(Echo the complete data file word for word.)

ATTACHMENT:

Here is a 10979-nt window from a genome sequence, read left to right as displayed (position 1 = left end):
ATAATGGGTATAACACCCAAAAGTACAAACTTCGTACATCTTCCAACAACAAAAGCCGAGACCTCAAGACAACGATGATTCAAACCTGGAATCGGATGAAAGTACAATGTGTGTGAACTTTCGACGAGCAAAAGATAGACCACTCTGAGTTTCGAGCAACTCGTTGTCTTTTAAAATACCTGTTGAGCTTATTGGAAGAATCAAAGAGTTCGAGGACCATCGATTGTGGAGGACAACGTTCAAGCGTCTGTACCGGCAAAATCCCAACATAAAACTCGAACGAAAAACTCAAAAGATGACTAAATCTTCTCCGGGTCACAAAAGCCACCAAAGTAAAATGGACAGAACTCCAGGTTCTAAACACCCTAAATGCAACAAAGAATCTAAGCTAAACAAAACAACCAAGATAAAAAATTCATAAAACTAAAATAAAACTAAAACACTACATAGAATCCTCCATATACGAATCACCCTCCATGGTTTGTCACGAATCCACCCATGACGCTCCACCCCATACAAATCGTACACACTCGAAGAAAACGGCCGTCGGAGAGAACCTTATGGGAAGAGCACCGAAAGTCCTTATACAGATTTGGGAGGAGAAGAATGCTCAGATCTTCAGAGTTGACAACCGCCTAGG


Here is a 10979-nt window from a genome sequence, read left to right as displayed (position 1 = left end):
ATAATGGGTATAACACCCAAAAGTACAAACTTCGTACATCTTCCAACAACAAAAGCCGAGACCTCAAGACAACGATGATTCAAACCTGGAATCGGATGAAAGTACAATGTGTGTGAACTTTCGACGAGCAAAAGATAGACCACTCTGAGTTTCGAGCAACTCGTTGTCTTTTAAAATACCTGTTGAGCTTATTGGAAGAATCAAAGAGTTCGAGGACCATCGATTGTGGAGGACAACGTTCAAGCGTCTGTACCGGCAAAATCCCAACATAAAACTCGAACGAAAAACTCAAAAGATGACTAAATCTTCTCCGGGTCACAAAAGCCACCAAAGTAAAATGGACAGAACTCCAGGTTCTAAACACCCTAAATGCAACAAAGAATCTAAGCTAAACAAAACAACCAAGATAAAAAATTCATAAAACTAAAATAAAACTAAAACACTACATAGAATCCTCCATATACGAATCACCCTCCATGGTTTGTCACGAATCCACCCATGACGCTCCACCCCATACAAATCGTACACACTCGAAGAAAACGGCCGTCGGAGAGAACCTTATGGGAAGAGCACCGAAAGTCCTTATACAGATTTGGGAGGAGAAGAATGCTCAGATCTTCAGAGTTGACAACCGCCTAGG